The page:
What happened at ITT Technical Institute? Why are hundreds of nursing students suddenly in massive debt and with no school that will accept them? I call it fraud, or at best, misleading vulnerable, trusting and naive students. Shame on ITT.
In a nutshell, students thought they were attending a reputable, albeit, expensive nursing program. One that was even approved by their state Board of Nursing (BON). How could things go so wrong that ITT was sanctioned by the U.S. Department of Education, lost federal funds, and closed overnight?
For the students who are victims, it’s all about understanding nursing school accreditation. While I agree with many who are saying “Buyer, beware”…. keep in mind that accreditation is not simple to understand. If an applicant has never been to college, they may have no way of knowing what to look for in a program, or what questions to ask.
What does accreditation mean?
Much the same as the Joint Commission (JC) accredits hospitals and assures a certain standard for the public, U.S. Department of Education-approved educational accrediting agencies accredit nursing programs to assure academic standards. While accrediting agencies are not governmental entities, and accreditation is voluntary, the approval makes colleges and universities eligible for billions of dollars in federal funding each year.
There are two nationally recognized nursing program accrediting bodies:
- Commission on Collegiate Nursing Education (CCNE). CCNE accredits programs that offer only master’s and baccalaureate level nursing degrees.
- Accreditation Commission For Education in Nursing (ACEN). ACEN accredits all types of nursing programs including master’s, baccalaureate, associate’s and diploma.
What does approved by the state board of nursing (BON) mean?
Each state BON sets standards for nursing programs. Graduates of approved schools are then eligible to apply to take the National Council Licensing Exam (NCLEX).
Approved and accredited are two different endorsements for two different purposes. The BON only approves nursing schools, it does not accredit nursing schools.
What does accredited mean?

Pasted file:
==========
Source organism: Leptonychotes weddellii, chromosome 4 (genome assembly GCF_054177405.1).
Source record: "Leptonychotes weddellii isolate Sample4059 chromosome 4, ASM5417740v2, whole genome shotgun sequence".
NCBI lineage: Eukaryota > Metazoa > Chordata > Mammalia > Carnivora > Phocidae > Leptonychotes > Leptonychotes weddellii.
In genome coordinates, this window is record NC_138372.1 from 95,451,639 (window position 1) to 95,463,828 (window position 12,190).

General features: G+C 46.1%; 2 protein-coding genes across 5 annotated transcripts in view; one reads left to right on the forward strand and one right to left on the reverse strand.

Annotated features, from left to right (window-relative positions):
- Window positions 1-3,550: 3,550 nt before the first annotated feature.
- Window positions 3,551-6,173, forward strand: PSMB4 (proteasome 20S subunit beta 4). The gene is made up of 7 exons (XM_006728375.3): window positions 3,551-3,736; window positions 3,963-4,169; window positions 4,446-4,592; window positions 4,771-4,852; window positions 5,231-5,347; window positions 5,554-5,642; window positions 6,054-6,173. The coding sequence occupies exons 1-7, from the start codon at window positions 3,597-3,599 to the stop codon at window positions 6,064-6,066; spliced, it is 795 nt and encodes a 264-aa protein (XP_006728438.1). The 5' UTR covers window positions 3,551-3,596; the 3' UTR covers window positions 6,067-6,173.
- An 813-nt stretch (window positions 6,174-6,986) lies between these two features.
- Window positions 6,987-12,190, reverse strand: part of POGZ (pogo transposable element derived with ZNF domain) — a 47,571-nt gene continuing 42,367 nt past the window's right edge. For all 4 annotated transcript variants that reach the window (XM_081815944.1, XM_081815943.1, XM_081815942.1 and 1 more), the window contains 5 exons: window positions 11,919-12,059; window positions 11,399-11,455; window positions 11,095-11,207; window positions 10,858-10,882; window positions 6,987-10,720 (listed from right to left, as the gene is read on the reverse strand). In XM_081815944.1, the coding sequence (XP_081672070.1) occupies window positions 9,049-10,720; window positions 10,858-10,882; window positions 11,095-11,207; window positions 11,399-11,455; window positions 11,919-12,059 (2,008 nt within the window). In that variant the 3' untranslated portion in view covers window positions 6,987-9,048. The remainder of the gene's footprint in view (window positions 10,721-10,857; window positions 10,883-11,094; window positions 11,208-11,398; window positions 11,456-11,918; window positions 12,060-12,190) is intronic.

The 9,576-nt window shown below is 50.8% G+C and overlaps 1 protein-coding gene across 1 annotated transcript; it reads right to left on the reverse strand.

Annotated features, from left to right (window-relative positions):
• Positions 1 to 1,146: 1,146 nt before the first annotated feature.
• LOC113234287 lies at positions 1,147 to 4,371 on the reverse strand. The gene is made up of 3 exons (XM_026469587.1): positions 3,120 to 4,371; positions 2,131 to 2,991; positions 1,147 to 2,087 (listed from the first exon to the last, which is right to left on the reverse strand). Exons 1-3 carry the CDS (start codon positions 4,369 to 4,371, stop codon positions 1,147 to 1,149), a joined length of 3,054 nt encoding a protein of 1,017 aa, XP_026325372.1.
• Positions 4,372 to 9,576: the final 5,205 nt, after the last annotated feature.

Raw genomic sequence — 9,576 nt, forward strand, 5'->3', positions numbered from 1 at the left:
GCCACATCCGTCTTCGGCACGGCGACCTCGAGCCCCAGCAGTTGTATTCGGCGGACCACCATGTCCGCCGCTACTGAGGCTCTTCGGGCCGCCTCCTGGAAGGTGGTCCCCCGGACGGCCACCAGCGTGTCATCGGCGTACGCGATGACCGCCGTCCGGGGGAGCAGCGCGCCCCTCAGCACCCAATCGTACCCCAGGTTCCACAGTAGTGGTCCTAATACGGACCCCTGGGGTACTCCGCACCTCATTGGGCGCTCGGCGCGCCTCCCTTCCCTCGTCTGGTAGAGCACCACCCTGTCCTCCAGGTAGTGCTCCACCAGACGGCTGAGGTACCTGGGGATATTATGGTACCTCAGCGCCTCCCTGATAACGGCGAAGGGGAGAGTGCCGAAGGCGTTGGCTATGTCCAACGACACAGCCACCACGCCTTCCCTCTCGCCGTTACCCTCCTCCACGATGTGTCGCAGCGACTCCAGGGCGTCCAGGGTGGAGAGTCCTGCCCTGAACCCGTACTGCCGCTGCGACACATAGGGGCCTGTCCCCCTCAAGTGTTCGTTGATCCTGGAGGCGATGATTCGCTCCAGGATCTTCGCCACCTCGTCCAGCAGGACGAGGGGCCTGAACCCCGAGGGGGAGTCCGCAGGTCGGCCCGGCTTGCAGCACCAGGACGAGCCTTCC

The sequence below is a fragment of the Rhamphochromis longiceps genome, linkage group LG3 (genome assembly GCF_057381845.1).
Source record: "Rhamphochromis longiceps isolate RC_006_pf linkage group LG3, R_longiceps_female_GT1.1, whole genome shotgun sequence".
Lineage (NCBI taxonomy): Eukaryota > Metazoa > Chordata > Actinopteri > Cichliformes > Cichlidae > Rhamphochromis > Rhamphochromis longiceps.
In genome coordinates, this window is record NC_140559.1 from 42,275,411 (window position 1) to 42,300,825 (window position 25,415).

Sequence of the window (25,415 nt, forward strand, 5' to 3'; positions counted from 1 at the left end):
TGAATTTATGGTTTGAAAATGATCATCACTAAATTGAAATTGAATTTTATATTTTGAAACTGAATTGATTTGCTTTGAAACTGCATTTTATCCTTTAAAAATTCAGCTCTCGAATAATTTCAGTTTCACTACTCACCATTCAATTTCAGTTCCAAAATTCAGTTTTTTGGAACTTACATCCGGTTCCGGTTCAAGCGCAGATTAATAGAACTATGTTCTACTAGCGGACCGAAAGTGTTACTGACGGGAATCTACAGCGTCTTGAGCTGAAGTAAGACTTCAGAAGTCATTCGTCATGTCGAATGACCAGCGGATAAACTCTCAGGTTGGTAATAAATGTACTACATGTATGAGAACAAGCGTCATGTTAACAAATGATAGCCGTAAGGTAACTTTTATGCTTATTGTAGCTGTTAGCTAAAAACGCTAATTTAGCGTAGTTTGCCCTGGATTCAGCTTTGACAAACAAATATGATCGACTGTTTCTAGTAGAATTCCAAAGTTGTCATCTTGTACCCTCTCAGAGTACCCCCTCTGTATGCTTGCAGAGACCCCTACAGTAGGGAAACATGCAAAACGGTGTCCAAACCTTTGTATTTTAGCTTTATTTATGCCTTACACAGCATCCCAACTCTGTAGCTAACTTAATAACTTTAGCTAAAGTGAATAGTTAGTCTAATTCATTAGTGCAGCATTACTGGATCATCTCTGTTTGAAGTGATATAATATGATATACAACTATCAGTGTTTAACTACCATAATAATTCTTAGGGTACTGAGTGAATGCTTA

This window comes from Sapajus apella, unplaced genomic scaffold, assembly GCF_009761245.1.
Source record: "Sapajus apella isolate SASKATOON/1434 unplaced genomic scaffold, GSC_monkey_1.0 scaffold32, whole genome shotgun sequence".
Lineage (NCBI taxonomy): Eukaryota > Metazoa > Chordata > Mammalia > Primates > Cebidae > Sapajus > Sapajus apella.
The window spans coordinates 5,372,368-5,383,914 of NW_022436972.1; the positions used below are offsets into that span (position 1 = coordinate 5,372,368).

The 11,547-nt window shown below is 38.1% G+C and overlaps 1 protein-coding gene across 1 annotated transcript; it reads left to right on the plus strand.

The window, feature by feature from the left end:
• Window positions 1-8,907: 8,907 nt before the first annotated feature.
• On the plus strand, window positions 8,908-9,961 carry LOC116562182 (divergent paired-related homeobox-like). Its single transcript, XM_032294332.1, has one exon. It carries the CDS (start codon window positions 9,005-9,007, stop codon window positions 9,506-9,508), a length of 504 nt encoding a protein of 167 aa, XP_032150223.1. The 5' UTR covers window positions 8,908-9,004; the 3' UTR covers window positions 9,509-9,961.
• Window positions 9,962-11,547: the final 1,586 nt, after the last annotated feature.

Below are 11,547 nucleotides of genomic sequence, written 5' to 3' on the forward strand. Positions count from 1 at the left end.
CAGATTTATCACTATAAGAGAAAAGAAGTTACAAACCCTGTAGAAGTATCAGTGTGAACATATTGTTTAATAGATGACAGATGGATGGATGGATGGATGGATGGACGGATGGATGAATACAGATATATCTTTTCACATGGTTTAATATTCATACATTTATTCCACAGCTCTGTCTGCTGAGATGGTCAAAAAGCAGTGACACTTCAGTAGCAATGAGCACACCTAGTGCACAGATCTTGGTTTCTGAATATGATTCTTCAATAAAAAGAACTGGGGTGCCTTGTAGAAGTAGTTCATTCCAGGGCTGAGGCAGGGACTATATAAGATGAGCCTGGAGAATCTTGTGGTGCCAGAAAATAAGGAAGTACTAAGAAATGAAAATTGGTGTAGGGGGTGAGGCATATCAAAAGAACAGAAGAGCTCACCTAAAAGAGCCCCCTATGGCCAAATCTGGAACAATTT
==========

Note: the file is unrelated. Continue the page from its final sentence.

For one, accreditation ensures that credits earned are transferable, for example, to a BSN program. Credits earned from a non-accredited school may or may not be transferable.
Some nurses do not find out their credits are not transferable until they have graduated, passed the NCLEX, and have applied to a BSN or MSN program.
My ITT program counselor said they were accredited?
It’s possible that a college is nationally or regionally accredited but the accreditation does not extend to each specific program offered by the college.
Cal State Dominguex Hills (CSUDH) is accredited by the Accrediting Commission for Senior Colleges and Universities of the Western Association of Schools and Colleges (WASC). This is a regional accreditation. However, it has nothing to do with the nursing program accreditation.
CSUDH nursing program is accredited by CCNE.
It may take some clicking around to find this information but it’s important. Often the nursing program accreditation and accreditation logo are prominently displayed.
ITT was nationally accredited by Accrediting Council for Independent Colleges and Schools (ACICS) which has been under scrutiny by the U.S. Department of Education. ITT was not regionally accredited nor was the nursing program accredited.
But my state BON approved the school and then let me take the NCLEX? Isn’t that good enough?
Again, and to summarize:
- State BONs approve nursing programs
- Accrediting bodies accredit nursing programs
Two different functions.
Your program must be approved for you to sit for NCLEX. Accreditation assures that credits are transferable to another university.
Some good nursing programs are not accredited, right?
This is true. Some non-accredited ADN nursing programs are excellent and have a high pass rate. And some have established articulation agreements with universities that do permit seamless transfer of credit. Per a knowledgable Dean at a community college with an exemplary nursing program, “Ask questions”. Ask until you are satisfied that you understand.
Seek reputable programs in your community.
How do I know if my school is accredited?
Ask the school what accreditation the nursing program has. Ask when their accreditation expires. Accreditation is granted for specific lengths of time, much like JC hospital accreditation.
Be cautious of some for-profit schools. Hallmarks of for-profit schools include hefty tuition and short wait lists.
Don’t be taken advantage of by proprietary schools who do not have your best interest at heart.
Until next time friend,
Come visit me at Ask Nurse Beth career column at allnurses.com for all kinds of entertaining and informative career questions and answers, and to submit your own question